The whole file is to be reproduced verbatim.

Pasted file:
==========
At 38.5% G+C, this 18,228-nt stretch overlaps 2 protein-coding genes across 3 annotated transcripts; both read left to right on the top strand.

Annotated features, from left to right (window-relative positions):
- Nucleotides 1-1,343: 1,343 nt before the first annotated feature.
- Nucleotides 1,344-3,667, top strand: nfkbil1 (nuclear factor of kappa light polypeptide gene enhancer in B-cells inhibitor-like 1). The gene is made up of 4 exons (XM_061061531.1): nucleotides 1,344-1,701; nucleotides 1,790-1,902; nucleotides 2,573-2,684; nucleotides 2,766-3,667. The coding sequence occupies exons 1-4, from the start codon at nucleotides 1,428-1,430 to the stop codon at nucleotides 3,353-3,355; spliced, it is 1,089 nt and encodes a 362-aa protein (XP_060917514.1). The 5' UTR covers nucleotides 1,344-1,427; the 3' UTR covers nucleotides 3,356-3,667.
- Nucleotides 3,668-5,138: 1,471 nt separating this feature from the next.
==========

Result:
At 38.5% G+C, this 18,228-nt stretch overlaps 2 protein-coding genes across 3 annotated transcripts; both read left to right on the top strand.

Annotated features, from left to right (window-relative positions):
- Nucleotides 1-1,343: 1,343 nt before the first annotated feature.
- Nucleotides 1,344-3,667, top strand: nfkbil1 (nuclear factor of kappa light polypeptide gene enhancer in B-cells inhibitor-like 1). The gene is made up of 4 exons (XM_061061531.1): nucleotides 1,344-1,701; nucleotides 1,790-1,902; nucleotides 2,573-2,684; nucleotides 2,766-3,667. The coding sequence occupies exons 1-4, from the start codon at nucleotides 1,428-1,430 to the stop codon at nucleotides 3,353-3,355; spliced, it is 1,089 nt and encodes a 362-aa protein (XP_060917514.1). The 5' UTR covers nucleotides 1,344-1,427; the 3' UTR covers nucleotides 3,356-3,667.
- Nucleotides 3,668-5,138: 1,471 nt separating this feature from the next.